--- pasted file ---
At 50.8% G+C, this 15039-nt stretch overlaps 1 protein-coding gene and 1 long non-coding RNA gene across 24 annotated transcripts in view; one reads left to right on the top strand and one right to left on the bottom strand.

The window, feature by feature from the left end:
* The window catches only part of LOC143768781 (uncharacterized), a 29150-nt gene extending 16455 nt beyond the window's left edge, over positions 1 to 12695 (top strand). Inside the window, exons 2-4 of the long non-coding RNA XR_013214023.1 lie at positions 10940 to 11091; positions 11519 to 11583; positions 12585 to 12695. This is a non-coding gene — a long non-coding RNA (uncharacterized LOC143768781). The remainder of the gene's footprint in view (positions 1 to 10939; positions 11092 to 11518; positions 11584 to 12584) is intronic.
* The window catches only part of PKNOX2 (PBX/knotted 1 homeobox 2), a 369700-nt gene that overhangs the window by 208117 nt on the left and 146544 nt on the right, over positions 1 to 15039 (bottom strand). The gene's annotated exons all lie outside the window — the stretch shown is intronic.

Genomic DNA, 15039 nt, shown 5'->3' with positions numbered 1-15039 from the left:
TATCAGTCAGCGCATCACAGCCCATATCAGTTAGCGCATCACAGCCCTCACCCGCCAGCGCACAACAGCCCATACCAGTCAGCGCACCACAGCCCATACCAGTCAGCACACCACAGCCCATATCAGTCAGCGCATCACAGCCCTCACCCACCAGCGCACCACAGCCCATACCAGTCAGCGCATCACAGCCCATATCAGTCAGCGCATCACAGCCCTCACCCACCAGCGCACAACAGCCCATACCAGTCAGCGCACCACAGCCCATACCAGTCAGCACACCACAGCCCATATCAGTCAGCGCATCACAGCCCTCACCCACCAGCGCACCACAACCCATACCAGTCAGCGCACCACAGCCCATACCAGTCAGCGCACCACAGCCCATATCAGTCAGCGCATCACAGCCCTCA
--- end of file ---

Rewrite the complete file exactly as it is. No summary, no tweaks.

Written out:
At 50.8% G+C, this 15039-nt stretch overlaps 1 protein-coding gene and 1 long non-coding RNA gene across 24 annotated transcripts in view; one reads left to right on the top strand and one right to left on the bottom strand.

The window, feature by feature from the left end:
* The window catches only part of LOC143768781 (uncharacterized), a 29150-nt gene extending 16455 nt beyond the window's left edge, over positions 1 to 12695 (top strand). Inside the window, exons 2-4 of the long non-coding RNA XR_013214023.1 lie at positions 10940 to 11091; positions 11519 to 11583; positions 12585 to 12695. This is a non-coding gene — a long non-coding RNA (uncharacterized LOC143768781). The remainder of the gene's footprint in view (positions 1 to 10939; positions 11092 to 11518; positions 11584 to 12584) is intronic.
* The window catches only part of PKNOX2 (PBX/knotted 1 homeobox 2), a 369700-nt gene that overhangs the window by 208117 nt on the left and 146544 nt on the right, over positions 1 to 15039 (bottom strand). The gene's annotated exons all lie outside the window — the stretch shown is intronic.

Genomic DNA, 15039 nt, shown 5'->3' with positions numbered 1-15039 from the left:
TATCAGTCAGCGCATCACAGCCCATATCAGTTAGCGCATCACAGCCCTCACCCGCCAGCGCACAACAGCCCATACCAGTCAGCGCACCACAGCCCATACCAGTCAGCACACCACAGCCCATATCAGTCAGCGCATCACAGCCCTCACCCACCAGCGCACCACAGCCCATACCAGTCAGCGCATCACAGCCCATATCAGTCAGCGCATCACAGCCCTCACCCACCAGCGCACAACAGCCCATACCAGTCAGCGCACCACAGCCCATACCAGTCAGCACACCACAGCCCATATCAGTCAGCGCATCACAGCCCTCACCCACCAGCGCACCACAACCCATACCAGTCAGCGCACCACAGCCCATACCAGTCAGCGCACCACAGCCCATATCAGTCAGCGCATCACAGCCCTCA